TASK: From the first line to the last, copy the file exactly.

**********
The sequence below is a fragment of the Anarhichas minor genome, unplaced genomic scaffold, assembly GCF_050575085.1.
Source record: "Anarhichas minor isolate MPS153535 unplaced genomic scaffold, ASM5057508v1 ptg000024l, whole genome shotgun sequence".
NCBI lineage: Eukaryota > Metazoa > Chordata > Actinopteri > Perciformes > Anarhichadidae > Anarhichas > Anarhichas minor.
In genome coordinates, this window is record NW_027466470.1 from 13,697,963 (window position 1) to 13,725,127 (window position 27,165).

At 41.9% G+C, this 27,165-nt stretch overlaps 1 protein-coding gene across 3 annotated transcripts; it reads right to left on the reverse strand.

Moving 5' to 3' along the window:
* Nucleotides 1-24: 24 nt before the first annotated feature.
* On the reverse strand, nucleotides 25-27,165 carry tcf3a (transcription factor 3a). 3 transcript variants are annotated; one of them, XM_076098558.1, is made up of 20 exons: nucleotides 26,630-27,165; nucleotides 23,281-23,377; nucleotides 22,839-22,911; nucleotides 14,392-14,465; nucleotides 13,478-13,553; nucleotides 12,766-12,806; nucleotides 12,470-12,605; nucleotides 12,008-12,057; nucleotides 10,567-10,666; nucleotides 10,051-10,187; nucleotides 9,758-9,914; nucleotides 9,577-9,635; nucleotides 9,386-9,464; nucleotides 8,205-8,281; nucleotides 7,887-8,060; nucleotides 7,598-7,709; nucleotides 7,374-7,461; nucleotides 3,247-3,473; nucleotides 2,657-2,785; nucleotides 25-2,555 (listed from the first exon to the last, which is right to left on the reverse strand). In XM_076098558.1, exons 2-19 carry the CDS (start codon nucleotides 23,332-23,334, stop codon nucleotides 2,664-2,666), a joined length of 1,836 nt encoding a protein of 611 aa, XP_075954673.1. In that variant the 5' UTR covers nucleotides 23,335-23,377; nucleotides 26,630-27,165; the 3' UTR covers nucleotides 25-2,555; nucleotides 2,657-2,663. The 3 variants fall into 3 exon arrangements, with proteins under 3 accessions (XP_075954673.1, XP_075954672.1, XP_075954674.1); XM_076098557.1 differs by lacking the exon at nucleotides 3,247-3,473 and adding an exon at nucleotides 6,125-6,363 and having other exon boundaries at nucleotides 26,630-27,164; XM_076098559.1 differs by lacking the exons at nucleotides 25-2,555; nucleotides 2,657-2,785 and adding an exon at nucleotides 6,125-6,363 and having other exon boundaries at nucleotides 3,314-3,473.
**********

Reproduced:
The sequence below is a fragment of the Anarhichas minor genome, unplaced genomic scaffold, assembly GCF_050575085.1.
Source record: "Anarhichas minor isolate MPS153535 unplaced genomic scaffold, ASM5057508v1 ptg000024l, whole genome shotgun sequence".
NCBI lineage: Eukaryota > Metazoa > Chordata > Actinopteri > Perciformes > Anarhichadidae > Anarhichas > Anarhichas minor.
In genome coordinates, this window is record NW_027466470.1 from 13,697,963 (window position 1) to 13,725,127 (window position 27,165).

At 41.9% G+C, this 27,165-nt stretch overlaps 1 protein-coding gene across 3 annotated transcripts; it reads right to left on the reverse strand.

Moving 5' to 3' along the window:
* Nucleotides 1-24: 24 nt before the first annotated feature.
* On the reverse strand, nucleotides 25-27,165 carry tcf3a (transcription factor 3a). 3 transcript variants are annotated; one of them, XM_076098558.1, is made up of 20 exons: nucleotides 26,630-27,165; nucleotides 23,281-23,377; nucleotides 22,839-22,911; nucleotides 14,392-14,465; nucleotides 13,478-13,553; nucleotides 12,766-12,806; nucleotides 12,470-12,605; nucleotides 12,008-12,057; nucleotides 10,567-10,666; nucleotides 10,051-10,187; nucleotides 9,758-9,914; nucleotides 9,577-9,635; nucleotides 9,386-9,464; nucleotides 8,205-8,281; nucleotides 7,887-8,060; nucleotides 7,598-7,709; nucleotides 7,374-7,461; nucleotides 3,247-3,473; nucleotides 2,657-2,785; nucleotides 25-2,555 (listed from the first exon to the last, which is right to left on the reverse strand). In XM_076098558.1, exons 2-19 carry the CDS (start codon nucleotides 23,332-23,334, stop codon nucleotides 2,664-2,666), a joined length of 1,836 nt encoding a protein of 611 aa, XP_075954673.1. In that variant the 5' UTR covers nucleotides 23,335-23,377; nucleotides 26,630-27,165; the 3' UTR covers nucleotides 25-2,555; nucleotides 2,657-2,663. The 3 variants fall into 3 exon arrangements, with proteins under 3 accessions (XP_075954673.1, XP_075954672.1, XP_075954674.1); XM_076098557.1 differs by lacking the exon at nucleotides 3,247-3,473 and adding an exon at nucleotides 6,125-6,363 and having other exon boundaries at nucleotides 26,630-27,164; XM_076098559.1 differs by lacking the exons at nucleotides 25-2,555; nucleotides 2,657-2,785 and adding an exon at nucleotides 6,125-6,363 and having other exon boundaries at nucleotides 3,314-3,473.